And yet the Christmas billboard campaign is nothing new and has become what the group calls “an annual holiday tradition.”

In 2010, for example, the campaign included a highly visible $20,000 billboard just outside the Lincoln Tunnel in Weehawken, New Jersey, that depicted the Nativity scene and read, “You KNOW it’s a Myth. This season, celebrate reason.” The group claimed that the sign was designed “to encourage existing atheists who are going through the motions of celebrating Christmas to stop.”

In 2011, the American Atheists posted a similar billboard, costing approximately $25,000, depicting a variety of images, including that of Jesus, Santa Claus, and the Devil. The sign read, “37 million Americans know MYTHS when they see them. What do you see?” Again, the group claimed the billboard’s purpose was to “call out” closet atheists.

The 2012 billboard campaign included a billboard in New York City’s Times Square that read, “Keep the Merry! Dump the Myth!” with the word “merry” accompanied by a photo of Santa and the word “myth” below a picture of a Jesus statue.

The 2013 campaign asked “Who needs Christ during Christmas?” while the 2014 and 2015 campaigns encouraged people to skip church similar to this year’s billboards.  

Meanwhile, the American Atheists’ charges that Jesus is a myth undermine any claim to reason the group attempts to advance. Even among groups that do not accept Jesus Christ as the Messiah, such as Jews and Muslims, as well as among historians, Jesus Christ has been accepted as a living human being. Harry Martin of the North American Investigative Journal wrote, “The fact is that many of [the Bible's] points have been proven historically correct. Roman historians, Jewish historians, the finding of the Gnostic materials at Nag Hammadi and now the finding of Caiaphas’ burial cave establishes an historical fact that Jesus lived and died in a time and a place described in the New Testament.”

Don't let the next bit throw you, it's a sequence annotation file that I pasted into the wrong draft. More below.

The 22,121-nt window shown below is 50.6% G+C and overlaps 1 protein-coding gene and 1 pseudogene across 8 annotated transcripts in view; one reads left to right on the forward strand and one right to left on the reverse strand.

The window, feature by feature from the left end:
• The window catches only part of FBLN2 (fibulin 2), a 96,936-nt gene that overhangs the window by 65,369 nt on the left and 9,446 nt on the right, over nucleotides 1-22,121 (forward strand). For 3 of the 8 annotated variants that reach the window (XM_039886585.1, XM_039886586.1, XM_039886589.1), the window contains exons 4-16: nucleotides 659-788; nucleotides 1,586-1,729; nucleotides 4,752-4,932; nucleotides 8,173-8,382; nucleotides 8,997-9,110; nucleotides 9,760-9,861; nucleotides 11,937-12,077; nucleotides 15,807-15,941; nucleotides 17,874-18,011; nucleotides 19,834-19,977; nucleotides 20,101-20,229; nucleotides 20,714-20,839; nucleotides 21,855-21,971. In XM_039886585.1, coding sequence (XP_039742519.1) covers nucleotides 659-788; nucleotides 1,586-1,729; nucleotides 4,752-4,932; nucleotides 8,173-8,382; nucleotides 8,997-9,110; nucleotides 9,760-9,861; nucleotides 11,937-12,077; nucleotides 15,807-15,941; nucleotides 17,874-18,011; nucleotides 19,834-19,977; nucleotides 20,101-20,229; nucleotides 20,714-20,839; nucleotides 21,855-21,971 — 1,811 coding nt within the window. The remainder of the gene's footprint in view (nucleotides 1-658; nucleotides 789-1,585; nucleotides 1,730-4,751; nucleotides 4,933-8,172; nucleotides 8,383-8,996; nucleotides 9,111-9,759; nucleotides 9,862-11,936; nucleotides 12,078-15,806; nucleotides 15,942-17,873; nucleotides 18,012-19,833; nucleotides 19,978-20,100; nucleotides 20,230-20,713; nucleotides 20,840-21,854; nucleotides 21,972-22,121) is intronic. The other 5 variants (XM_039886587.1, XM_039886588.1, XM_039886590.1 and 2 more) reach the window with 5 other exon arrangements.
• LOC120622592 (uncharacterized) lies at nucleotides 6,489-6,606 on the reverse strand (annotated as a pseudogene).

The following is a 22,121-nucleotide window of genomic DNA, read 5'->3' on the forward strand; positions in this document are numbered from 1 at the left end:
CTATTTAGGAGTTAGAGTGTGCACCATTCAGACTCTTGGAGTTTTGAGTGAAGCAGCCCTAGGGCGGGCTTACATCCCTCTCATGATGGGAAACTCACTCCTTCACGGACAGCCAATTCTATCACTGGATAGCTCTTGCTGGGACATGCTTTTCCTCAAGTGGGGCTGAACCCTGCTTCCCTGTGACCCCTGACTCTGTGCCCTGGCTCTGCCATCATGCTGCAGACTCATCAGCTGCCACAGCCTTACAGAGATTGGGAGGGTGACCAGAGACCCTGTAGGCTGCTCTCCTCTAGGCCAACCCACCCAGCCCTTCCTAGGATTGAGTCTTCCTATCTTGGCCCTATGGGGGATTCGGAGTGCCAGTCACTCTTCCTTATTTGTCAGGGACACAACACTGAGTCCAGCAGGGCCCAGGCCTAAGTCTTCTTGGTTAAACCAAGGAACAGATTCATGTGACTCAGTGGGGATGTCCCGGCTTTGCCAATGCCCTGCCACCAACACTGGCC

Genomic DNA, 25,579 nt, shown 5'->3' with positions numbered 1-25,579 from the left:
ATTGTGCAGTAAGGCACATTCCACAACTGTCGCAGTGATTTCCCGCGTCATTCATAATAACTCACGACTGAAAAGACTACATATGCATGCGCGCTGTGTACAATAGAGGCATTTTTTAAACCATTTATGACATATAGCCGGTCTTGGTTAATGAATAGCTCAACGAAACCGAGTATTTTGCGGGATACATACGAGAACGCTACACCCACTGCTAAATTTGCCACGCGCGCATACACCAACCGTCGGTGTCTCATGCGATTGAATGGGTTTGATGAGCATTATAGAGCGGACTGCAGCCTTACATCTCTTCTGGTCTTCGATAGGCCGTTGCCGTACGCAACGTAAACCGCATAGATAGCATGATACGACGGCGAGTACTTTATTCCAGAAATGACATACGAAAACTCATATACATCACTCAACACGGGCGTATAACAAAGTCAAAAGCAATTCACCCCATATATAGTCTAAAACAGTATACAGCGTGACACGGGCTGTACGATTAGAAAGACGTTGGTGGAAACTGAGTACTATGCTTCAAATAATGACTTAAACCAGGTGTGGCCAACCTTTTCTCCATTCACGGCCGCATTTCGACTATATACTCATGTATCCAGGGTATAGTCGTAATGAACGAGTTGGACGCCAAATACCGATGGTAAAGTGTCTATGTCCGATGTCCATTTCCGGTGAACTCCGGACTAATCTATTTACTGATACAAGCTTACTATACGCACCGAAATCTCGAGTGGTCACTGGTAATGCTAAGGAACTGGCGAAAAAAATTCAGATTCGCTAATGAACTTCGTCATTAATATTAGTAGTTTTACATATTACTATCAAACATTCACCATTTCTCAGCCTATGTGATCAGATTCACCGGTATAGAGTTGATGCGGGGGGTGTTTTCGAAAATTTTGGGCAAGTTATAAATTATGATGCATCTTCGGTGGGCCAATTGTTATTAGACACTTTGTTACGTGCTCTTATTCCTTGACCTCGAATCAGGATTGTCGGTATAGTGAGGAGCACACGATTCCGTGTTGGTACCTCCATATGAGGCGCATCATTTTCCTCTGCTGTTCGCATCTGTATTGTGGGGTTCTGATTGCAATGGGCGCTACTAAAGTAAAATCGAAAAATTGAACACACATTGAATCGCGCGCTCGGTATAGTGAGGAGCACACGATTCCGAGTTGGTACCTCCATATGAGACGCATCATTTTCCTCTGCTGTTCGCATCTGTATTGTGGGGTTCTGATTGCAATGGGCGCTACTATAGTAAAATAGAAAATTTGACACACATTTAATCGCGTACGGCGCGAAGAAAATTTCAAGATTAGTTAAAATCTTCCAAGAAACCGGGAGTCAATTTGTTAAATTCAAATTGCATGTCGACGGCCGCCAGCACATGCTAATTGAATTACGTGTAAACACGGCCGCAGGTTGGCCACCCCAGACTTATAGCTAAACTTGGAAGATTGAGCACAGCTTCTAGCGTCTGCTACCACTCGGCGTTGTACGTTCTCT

As the existence of Jesus Christ is incontrovertible, one would think that atheists should at the very least view the celebration of His birthday in the same vein as celebrating the birth of Martin Luther King or Abraham Lincoln.

Unfortunately for Christians, they do not, and each year, the Christmas season is tainted by the presence of these billboards.

What’s more ironic is that atheism has become its own religion in and of itself, with its own rituals. Groups such the American Atheists organize like-minded individuals who share similar belief systems, erect foundations, stage marches, and plan retreats, and yet pretend they are somehow different from a church.

Moreover, atheists' claims that their efforts are really attempts to have "reason" rule the season come off unreasonably — more an effort to befuddle than illuminate. For instance, they claim that people can be moral without God, yet without God there can be no absolute right and wrong, meaning their "morality" is merely based on accepted social conventions, nothing more. And those conventions have room for change, change that could allow or even laud any behavior. In looking at the not-too-distant past, many American Indian tribes celebrated exceptional thieves, as do many gypsies today. That could happen again under atheist moral codes. Consider also that even in our enlightened day and age, many Americans claim that determinations about which humans get to live or die should be a matter for government to decide, and if the sanctity of human life is a judgment call, nothing is off the table.

Lastly, the entire premise of their billboards is somewhat specious because the best scientific evidence suggests the likelihood of the presence of God, not the absence of God.

And while the group takes such issue with Christianity, its members see nothing wrong with celebrating Christmas, or at least, a bastardized version of it.  “We celebrate Christmas in pretty much the same way everyone else does,” Fish told KSLA. “We have a tree. We give gifts. We have a big meal. We hang out with the people that we love. Those things have nothing to do with religion. Christianity and religion do not have a monopoly on having a great meal and spending time with people you love.”

A Christmas without Christ? Surely a group that claims to espouse reason recognizes there's no logic in that.